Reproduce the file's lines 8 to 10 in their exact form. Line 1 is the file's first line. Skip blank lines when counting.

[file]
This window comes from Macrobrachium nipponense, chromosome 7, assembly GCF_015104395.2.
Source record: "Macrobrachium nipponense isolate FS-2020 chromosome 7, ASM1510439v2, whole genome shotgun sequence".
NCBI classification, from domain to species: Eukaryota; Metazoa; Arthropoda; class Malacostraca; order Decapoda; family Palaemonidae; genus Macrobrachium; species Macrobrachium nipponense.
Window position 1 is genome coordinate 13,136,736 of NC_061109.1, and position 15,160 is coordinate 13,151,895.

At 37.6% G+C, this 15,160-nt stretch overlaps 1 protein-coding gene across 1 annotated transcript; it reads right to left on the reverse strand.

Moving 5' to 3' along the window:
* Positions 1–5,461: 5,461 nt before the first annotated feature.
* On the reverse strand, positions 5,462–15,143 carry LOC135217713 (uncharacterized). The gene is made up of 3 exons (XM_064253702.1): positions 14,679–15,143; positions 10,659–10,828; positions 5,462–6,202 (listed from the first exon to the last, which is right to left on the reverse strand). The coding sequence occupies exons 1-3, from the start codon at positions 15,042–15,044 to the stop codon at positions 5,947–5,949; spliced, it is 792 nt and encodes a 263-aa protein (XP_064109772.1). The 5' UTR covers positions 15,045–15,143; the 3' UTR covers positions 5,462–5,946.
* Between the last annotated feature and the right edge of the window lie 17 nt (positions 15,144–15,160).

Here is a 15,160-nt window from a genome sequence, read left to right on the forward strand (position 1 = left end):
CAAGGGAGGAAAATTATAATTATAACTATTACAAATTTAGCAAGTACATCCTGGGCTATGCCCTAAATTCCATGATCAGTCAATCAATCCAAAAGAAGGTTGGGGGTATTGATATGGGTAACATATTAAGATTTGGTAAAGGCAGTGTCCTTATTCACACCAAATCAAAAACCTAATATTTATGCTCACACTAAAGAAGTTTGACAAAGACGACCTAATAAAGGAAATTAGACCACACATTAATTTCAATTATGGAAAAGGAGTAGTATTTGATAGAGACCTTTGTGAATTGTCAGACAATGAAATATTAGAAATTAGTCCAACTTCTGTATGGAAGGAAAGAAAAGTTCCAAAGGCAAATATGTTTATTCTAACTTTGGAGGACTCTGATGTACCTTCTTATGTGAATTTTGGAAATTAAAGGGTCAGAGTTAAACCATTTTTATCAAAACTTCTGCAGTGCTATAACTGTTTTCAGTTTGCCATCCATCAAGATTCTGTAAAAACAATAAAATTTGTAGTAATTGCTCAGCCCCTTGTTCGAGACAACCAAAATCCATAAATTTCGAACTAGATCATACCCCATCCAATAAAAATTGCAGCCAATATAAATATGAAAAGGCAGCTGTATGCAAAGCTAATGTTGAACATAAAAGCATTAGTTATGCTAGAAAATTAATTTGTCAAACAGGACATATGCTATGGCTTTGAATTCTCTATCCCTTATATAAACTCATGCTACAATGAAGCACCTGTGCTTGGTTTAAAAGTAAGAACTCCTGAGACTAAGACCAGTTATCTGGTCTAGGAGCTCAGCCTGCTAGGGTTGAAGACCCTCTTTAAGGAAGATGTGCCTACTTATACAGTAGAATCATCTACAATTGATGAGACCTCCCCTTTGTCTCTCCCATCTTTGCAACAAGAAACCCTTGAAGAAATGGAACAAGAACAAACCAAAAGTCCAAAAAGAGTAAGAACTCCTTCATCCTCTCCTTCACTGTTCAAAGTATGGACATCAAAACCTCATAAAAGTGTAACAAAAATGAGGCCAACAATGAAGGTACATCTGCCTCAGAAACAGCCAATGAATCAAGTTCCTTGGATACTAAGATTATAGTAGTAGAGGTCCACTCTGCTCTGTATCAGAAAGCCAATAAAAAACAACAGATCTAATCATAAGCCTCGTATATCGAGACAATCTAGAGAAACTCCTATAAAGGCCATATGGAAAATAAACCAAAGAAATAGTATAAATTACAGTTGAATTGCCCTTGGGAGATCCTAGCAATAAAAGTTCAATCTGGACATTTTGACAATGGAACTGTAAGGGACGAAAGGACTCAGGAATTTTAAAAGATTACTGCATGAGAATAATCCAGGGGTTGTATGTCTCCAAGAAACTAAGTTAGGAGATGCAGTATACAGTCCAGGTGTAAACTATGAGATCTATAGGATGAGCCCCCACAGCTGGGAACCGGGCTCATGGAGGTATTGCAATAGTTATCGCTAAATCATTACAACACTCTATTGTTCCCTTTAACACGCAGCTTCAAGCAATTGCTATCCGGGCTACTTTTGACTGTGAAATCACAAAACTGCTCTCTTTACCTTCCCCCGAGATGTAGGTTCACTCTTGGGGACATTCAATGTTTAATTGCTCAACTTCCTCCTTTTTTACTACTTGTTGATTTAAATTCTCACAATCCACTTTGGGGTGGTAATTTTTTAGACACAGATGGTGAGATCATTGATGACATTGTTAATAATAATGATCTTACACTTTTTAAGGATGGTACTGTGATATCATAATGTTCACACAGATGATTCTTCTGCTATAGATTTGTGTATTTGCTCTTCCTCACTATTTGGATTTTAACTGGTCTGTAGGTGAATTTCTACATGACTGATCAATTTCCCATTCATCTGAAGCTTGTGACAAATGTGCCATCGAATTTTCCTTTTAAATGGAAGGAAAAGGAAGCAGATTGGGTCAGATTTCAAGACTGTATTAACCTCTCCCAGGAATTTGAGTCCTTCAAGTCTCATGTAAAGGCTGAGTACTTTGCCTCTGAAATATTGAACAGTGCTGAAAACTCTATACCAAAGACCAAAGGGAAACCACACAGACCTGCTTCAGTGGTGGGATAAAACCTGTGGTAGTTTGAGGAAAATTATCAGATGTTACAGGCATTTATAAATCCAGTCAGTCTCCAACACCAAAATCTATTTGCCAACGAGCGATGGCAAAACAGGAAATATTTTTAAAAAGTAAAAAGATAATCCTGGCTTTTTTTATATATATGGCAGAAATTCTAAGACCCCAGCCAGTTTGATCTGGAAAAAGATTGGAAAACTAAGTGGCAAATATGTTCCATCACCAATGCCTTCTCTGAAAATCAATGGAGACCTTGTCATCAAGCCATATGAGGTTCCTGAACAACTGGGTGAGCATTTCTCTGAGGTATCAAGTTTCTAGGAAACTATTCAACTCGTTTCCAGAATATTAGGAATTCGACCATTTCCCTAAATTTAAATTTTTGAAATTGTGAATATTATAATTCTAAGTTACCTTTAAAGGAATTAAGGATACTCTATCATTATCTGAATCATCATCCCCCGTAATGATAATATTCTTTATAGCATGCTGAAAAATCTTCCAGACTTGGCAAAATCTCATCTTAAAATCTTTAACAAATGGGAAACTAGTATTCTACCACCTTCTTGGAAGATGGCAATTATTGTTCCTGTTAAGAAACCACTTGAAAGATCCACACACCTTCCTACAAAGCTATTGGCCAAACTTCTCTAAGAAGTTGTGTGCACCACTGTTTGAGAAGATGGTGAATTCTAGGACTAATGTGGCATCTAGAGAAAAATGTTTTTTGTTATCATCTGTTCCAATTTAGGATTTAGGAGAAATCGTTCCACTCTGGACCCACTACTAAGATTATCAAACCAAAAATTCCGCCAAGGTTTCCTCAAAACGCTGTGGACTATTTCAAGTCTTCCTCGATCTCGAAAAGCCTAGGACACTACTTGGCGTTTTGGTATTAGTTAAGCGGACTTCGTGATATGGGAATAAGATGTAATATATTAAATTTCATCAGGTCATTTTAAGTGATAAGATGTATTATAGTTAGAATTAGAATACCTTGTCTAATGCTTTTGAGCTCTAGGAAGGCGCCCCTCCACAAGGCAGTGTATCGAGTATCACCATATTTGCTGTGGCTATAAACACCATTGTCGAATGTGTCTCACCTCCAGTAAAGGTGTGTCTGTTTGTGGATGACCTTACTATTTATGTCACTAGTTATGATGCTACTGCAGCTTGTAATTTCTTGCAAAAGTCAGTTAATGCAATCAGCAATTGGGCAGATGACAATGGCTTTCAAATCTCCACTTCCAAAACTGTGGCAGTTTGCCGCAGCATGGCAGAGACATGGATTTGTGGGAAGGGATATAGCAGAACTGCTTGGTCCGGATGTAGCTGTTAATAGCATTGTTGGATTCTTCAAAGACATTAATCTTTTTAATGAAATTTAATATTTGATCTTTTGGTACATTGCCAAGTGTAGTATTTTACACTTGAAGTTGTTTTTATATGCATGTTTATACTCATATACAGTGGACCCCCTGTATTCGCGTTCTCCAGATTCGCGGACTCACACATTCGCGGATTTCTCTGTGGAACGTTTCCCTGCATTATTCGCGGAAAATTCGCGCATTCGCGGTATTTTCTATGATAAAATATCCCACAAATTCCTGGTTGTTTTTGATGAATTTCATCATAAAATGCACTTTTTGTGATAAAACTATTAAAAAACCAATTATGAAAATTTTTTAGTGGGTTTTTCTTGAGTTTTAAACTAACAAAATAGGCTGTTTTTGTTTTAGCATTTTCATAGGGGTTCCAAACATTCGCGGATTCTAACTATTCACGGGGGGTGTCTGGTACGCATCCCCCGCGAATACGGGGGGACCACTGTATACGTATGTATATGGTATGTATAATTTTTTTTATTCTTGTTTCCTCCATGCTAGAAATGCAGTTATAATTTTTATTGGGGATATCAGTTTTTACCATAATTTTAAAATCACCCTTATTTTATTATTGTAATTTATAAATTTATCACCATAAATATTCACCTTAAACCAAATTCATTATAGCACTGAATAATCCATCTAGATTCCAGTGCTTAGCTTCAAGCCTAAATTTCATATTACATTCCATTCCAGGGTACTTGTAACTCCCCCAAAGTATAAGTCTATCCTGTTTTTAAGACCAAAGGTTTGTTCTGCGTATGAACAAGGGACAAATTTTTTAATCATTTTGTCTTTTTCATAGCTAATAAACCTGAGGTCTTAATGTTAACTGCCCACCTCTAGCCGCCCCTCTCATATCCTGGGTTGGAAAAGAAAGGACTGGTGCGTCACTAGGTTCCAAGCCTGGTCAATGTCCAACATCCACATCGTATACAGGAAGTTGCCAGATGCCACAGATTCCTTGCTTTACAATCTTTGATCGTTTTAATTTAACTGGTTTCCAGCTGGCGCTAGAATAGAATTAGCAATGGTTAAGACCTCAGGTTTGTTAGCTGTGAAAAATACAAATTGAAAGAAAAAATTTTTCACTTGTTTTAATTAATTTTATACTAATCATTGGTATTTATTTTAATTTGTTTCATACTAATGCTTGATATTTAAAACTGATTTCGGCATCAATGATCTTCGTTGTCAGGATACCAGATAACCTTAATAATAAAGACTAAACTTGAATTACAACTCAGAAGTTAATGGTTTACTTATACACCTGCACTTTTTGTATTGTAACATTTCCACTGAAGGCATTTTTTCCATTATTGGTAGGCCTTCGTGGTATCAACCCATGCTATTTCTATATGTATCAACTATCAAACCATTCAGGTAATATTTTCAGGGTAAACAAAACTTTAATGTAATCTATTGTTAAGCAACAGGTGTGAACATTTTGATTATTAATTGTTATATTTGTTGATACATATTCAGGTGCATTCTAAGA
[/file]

* On the reverse strand, positions 5,462–15,143 carry LOC135217713 (uncharacterized). The gene is made up of 3 exons (XM_064253702.1): positions 14,679–15,143; positions 10,659–10,828; positions 5,462–6,202 (listed from the first exon to the last, which is right to left on the reverse strand). The coding sequence occupies exons 1-3, from the start codon at positions 15,042–15,044 to the stop codon at positions 5,947–5,949; spliced, it is 792 nt and encodes a 263-aa protein (XP_064109772.1). The 5' UTR covers positions 15,045–15,143; the 3' UTR covers positions 5,462–5,946.
* Between the last annotated feature and the right edge of the window lie 17 nt (positions 15,144–15,160).

Here is a 15,160-nt window from a genome sequence, read left to right on the forward strand (position 1 = left end):